Artist: Sex Pistols
Album: “Never Mind the Bollocks, Here’s the Sex Pistols”
Year released: 1977
What Makes “God Save the Queen” So Influential
This song was exactly what a generation disillusioned with the rule of the British monarchy needed in the late 1970s. Sex Pistols’ manager Malcolm McLaren released the song in 1977 to coincide with The Queen’s Silver Jubilee (commemorating her 25th year on the throne), but the band’s attempt to perform the song outside the Palace of Westminster on the day of the Jubilee were thwarted.
Nonetheless, the statement had been made, and “God Save the Queen” became an anthem for the U.K. punk movement and angry young people fighting against the establishment.
11. “I Will Survive”
Artist: Gloria Gaynor
Album: “Love Tracks”
Year released: 1978
What Makes “I Will Survive” So Influential
“I Will Survive” was the song that put Gloria Gaynor on the disco map. An anthem for female empowerment, it’s become the soundtrack for anybody trying to move on after a bad relationship. However, writer Dino Fekaris actually based it on his experience of getting fired by Motown Records.
"They let me go after almost seven years,” he said. “I was an unemployed songwriter contemplating my fate. I turned the TV on, and there it was: a song I had written for a movie theme titled ‘Generation’ was playing right then (the song was performed by Rare Earth). I took that as an omen that things were going to work out for me. I remember jumping up and down on the bed saying, 'I'm going to make it. I'm going to be a songwriter. I will survive!’”
10. “9 to 5”
Artist: Dolly Parton
Album: “9 to 5 and Odd Jobs”
Year released: 1980
What Makes “9 to 5” So Influential
Written by Dolly Parton for the comedy film of the same name, “9 to 5” was another powerful female empowerment anthem. As well as encouraging women to oppose workplace inequality, the song also helped take Parton’s career to the next level.
The country star quickly became a mainstream artist, and she also scooped an Academy Award and four Grammy Award nominations along the way (she won for Best Country Song and Best Country Vocal Performance, Female). In 2004, “9 to 5” ranked at No. 78 on the American Film Institute's “100 Years, 100 Songs.”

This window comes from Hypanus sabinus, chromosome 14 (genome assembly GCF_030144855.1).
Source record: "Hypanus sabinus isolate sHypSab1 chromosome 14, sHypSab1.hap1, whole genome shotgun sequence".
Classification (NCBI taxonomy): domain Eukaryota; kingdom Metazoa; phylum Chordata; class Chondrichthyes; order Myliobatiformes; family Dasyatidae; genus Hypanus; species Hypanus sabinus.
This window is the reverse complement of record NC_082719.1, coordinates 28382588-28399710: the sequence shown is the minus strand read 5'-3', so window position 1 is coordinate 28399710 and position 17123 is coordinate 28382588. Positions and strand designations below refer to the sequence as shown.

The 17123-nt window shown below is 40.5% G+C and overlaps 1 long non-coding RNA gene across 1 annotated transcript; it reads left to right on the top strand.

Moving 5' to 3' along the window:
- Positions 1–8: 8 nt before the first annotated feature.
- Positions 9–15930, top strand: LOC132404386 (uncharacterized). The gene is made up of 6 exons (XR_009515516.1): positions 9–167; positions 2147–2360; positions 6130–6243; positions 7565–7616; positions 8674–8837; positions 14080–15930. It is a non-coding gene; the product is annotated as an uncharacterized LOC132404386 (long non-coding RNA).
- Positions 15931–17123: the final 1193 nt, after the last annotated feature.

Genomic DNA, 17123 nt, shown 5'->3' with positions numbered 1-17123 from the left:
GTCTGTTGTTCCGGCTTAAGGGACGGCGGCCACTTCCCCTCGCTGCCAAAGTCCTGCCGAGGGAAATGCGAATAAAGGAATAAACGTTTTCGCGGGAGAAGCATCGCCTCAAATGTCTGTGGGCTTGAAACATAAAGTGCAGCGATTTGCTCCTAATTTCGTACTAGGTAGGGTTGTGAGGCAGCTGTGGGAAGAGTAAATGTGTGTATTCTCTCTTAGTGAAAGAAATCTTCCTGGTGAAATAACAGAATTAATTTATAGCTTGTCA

9. “Same Love”
Artist: Macklemore & Ryan Lewis feat. Mary Lambert
Album: “The Heist”
Year released: 2012
What Makes “Same Love” So Influential
An unofficial gay anthem adopted by supporters of legalizing same-sex marriage, “Same Love” was a long time coming. Macklemore said that it “was a song I wanted to write for a long time, but I didn’t know exactly how to address the issue.”
Mary Lambert, who was raised in the church and grew up feeling guilty about the “sin” of being gay, sings the powerful “I can’t change” chorus. The song is much more than a pro-gay marriage anthem, as it address gay rights and homophobia both within the hip hop community and the world at large.
8. “Rapper’s Delight”
Artist: Sugarhill Gang
Album: “Sugarhill Gang”
Year released: 1979
What Makes “Rapper’s Delight” So Influential
Widely considered to be the track that made U.S. hip hop mainstream, “Rapper’s Delight” was a whopping 15-minutes long. Even so, it was played on Black radio stations. To ensure white listeners shared the delight, Sugarhill Gang recorded a seven-minute version for mainstream radio.
It was super catchy, but its mass appeal may have been down to the lack of controversy in the lyrics. "It wasn't too heavy," said band member Wonder Mike. "It wasn't the message that was years later. It wasn't 'bash the police' — that was years after that. What I wanted to portray was three guys having fun. We were always bragging about stuff we didn't have to impress the chicks."
7. “Bohemian Rhapsody”
Album: “A Night at the Opera”
Year released: 1975
What Makes “Bohemian Rhapsody” So Influential
It’s been described as the rock song that changed the face of music, remains one of the best-selling rock songs of all time and was voted Song of the Millennium in 2000. If you’ve seen the biopic starring Rami Malek as Freddie Mercury, you’ll know that nobody at the band’s record label thought “Bohemian Rhapsody” would be a hit.